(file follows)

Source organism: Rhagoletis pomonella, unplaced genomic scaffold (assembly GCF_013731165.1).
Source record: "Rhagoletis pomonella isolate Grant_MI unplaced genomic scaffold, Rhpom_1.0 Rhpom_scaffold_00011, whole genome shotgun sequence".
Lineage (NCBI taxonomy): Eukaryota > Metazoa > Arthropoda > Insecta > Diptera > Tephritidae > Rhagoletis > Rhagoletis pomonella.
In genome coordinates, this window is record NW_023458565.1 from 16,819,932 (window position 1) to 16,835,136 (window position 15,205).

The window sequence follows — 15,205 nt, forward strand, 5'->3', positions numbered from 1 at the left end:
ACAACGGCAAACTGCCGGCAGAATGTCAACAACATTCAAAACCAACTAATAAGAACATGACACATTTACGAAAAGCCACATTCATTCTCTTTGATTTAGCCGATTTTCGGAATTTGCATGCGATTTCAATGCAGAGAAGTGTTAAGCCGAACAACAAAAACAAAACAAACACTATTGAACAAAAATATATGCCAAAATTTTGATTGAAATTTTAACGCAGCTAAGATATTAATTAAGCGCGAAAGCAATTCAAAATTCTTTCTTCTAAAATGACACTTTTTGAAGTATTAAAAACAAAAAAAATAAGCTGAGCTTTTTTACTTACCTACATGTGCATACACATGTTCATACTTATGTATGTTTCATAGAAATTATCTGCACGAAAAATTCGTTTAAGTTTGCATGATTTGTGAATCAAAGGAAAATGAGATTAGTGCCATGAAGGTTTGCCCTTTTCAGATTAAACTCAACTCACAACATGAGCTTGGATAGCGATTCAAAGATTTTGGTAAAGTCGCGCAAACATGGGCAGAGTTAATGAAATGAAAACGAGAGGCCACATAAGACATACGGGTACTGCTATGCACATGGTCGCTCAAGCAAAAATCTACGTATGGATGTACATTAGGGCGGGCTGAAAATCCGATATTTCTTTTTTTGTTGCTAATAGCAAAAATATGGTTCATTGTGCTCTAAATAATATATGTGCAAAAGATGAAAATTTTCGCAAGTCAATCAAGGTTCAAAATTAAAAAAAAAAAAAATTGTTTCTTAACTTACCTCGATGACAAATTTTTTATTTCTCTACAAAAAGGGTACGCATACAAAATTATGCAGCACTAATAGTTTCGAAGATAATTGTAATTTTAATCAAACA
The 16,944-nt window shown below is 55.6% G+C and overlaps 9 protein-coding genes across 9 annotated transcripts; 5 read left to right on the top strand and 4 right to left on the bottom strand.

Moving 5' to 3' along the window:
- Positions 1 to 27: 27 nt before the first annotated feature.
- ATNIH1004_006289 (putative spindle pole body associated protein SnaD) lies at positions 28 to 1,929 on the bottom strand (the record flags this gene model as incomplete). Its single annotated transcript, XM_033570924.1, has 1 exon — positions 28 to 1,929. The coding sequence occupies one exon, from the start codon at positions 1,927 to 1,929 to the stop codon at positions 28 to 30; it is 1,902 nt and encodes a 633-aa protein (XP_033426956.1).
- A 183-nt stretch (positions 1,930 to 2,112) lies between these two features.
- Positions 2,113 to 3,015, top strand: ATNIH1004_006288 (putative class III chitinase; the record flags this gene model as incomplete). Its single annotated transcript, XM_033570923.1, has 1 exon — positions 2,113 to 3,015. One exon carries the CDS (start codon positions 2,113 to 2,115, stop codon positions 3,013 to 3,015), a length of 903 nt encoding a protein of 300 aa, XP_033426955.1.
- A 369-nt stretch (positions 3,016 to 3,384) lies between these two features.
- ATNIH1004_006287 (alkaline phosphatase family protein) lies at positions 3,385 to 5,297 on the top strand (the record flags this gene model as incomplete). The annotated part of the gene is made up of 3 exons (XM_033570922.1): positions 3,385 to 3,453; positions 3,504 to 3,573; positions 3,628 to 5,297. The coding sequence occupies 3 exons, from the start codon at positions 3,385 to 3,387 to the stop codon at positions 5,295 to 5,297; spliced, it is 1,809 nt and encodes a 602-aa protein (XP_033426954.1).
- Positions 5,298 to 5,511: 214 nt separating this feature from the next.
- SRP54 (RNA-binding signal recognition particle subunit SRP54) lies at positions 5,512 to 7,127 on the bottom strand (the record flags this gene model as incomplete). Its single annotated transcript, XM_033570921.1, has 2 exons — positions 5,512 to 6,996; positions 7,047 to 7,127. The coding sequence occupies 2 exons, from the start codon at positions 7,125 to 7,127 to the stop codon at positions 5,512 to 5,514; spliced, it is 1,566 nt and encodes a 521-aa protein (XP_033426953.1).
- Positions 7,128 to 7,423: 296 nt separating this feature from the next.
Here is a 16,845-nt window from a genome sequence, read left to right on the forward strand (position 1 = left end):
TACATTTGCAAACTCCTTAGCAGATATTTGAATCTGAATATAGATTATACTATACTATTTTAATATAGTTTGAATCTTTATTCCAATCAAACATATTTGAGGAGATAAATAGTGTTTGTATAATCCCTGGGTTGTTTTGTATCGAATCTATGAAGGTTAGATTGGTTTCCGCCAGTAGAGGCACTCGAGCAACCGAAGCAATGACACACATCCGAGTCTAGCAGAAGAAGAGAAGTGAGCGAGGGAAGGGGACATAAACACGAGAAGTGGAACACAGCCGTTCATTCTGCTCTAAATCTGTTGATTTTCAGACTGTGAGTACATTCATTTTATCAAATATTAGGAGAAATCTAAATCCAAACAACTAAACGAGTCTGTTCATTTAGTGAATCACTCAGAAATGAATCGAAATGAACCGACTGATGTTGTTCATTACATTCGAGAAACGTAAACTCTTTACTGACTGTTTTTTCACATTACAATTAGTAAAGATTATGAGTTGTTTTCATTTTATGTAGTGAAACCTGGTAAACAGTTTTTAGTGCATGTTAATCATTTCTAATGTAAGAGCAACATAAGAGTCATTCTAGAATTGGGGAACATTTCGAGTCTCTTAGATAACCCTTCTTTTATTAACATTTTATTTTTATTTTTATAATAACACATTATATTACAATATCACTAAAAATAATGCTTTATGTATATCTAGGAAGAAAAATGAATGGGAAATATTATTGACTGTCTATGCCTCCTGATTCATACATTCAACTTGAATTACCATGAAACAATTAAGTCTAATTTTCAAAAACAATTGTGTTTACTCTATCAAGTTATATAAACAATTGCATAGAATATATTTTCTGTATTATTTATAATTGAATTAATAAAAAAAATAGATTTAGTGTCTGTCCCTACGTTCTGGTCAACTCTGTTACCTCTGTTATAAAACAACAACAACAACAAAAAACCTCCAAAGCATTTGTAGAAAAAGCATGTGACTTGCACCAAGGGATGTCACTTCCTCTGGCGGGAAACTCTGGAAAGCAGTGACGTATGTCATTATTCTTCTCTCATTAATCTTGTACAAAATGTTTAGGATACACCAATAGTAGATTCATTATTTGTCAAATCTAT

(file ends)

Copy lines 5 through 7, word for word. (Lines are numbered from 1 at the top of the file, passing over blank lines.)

The window sequence follows — 15,205 nt, forward strand, 5'->3', positions numbered from 1 at the left end:
ACAACGGCAAACTGCCGGCAGAATGTCAACAACATTCAAAACCAACTAATAAGAACATGACACATTTACGAAAAGCCACATTCATTCTCTTTGATTTAGCCGATTTTCGGAATTTGCATGCGATTTCAATGCAGAGAAGTGTTAAGCCGAACAACAAAAACAAAACAAACACTATTGAACAAAAATATATGCCAAAATTTTGATTGAAATTTTAACGCAGCTAAGATATTAATTAAGCGCGAAAGCAATTCAAAATTCTTTCTTCTAAAATGACACTTTTTGAAGTATTAAAAACAAAAAAAATAAGCTGAGCTTTTTTACTTACCTACATGTGCATACACATGTTCATACTTATGTATGTTTCATAGAAATTATCTGCACGAAAAATTCGTTTAAGTTTGCATGATTTGTGAATCAAAGGAAAATGAGATTAGTGCCATGAAGGTTTGCCCTTTTCAGATTAAACTCAACTCACAACATGAGCTTGGATAGCGATTCAAAGATTTTGGTAAAGTCGCGCAAACATGGGCAGAGTTAATGAAATGAAAACGAGAGGCCACATAAGACATACGGGTACTGCTATGCACATGGTCGCTCAAGCAAAAATCTACGTATGGATGTACATTAGGGCGGGCTGAAAATCCGATATTTCTTTTTTTGTTGCTAATAGCAAAAATATGGTTCATTGTGCTCTAAATAATATATGTGCAAAAGATGAAAATTTTCGCAAGTCAATCAAGGTTCAAAATTAAAAAAAAAAAAAATTGTTTCTTAACTTACCTCGATGACAAATTTTTTATTTCTCTACAAAAAGGGTACGCATACAAAATTATGCAGCACTAATAGTTTCGAAGATAATTGTAATTTTAATCAAACA
The 16,944-nt window shown below is 55.6% G+C and overlaps 9 protein-coding genes across 9 annotated transcripts; 5 read left to right on the top strand and 4 right to left on the bottom strand.